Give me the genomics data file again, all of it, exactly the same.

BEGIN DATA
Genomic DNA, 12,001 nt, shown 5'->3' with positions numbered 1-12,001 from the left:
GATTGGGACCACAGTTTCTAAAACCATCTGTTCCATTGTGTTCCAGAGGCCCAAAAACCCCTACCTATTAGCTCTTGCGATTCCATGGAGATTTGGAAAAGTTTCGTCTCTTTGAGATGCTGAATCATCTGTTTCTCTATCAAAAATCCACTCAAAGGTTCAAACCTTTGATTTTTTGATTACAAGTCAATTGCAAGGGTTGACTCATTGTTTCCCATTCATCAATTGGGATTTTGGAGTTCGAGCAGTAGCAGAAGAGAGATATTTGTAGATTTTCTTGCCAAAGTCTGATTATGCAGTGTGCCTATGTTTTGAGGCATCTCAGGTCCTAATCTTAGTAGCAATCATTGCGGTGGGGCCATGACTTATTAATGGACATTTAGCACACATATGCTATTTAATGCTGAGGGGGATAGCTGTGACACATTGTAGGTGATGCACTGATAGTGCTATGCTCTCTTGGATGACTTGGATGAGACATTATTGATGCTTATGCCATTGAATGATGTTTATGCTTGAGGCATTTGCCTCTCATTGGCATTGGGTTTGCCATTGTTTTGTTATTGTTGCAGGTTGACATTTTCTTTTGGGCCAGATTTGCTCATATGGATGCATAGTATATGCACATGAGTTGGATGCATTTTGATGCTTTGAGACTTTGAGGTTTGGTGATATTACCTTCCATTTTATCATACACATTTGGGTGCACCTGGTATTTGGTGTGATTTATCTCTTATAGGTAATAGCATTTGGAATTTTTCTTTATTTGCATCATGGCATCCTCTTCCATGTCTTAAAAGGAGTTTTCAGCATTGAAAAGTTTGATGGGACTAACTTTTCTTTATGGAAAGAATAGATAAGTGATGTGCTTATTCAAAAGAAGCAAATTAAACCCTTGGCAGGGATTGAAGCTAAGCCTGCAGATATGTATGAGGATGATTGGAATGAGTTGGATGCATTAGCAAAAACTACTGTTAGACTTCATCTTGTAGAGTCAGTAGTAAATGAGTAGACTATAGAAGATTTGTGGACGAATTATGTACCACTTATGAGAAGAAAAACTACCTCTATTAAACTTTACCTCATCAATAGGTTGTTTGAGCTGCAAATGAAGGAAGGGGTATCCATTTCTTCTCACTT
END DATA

Genomic DNA, 12,001 nt, shown 5'->3' with positions numbered 1-12,001 from the left:
GATTGGGACCACAGTTTCTAAAACCATCTGTTCCATTGTGTTCCAGAGGCCCAAAAACCCCTACCTATTAGCTCTTGCGATTCCATGGAGATTTGGAAAAGTTTCGTCTCTTTGAGATGCTGAATCATCTGTTTCTCTATCAAAAATCCACTCAAAGGTTCAAACCTTTGATTTTTTGATTACAAGTCAATTGCAAGGGTTGACTCATTGTTTCCCATTCATCAATTGGGATTTTGGAGTTCGAGCAGTAGCAGAAGAGAGATATTTGTAGATTTTCTTGCCAAAGTCTGATTATGCAGTGTGCCTATGTTTTGAGGCATCTCAGGTCCTAATCTTAGTAGCAATCATTGCGGTGGGGCCATGACTTATTAATGGACATTTAGCACACATATGCTATTTAATGCTGAGGGGGATAGCTGTGACACATTGTAGGTGATGCACTGATAGTGCTATGCTCTCTTGGATGACTTGGATGAGACATTATTGATGCTTATGCCATTGAATGATGTTTATGCTTGAGGCATTTGCCTCTCATTGGCATTGGGTTTGCCATTGTTTTGTTATTGTTGCAGGTTGACATTTTCTTTTGGGCCAGATTTGCTCATATGGATGCATAGTATATGCACATGAGTTGGATGCATTTTGATGCTTTGAGACTTTGAGGTTTGGTGATATTACCTTCCATTTTATCATACACATTTGGGTGCACCTGGTATTTGGTGTGATTTATCTCTTATAGGTAATAGCATTTGGAATTTTTCTTTATTTGCATCATGGCATCCTCTTCCATGTCTTAAAAGGAGTTTTCAGCATTGAAAAGTTTGATGGGACTAACTTTTCTTTATGGAAAGAATAGATAAGTGATGTGCTTATTCAAAAGAAGCAAATTAAACCCTTGGCAGGGATTGAAGCTAAGCCTGCAGATATGTATGAGGATGATTGGAATGAGTTGGATGCATTAGCAAAAACTACTGTTAGACTTCATCTTGTAGAGTCAGTAGTAAATGAGTAGACTATAGAAGATTTGTGGACGAATTATGTACCACTTATGAGAAGAAAAACTACCTCTATTAAACTTTACCTCATCAATAGGTTGTTTGAGCTGCAAATGAAGGAAGGGGTATCCATTTCTTCTCACTT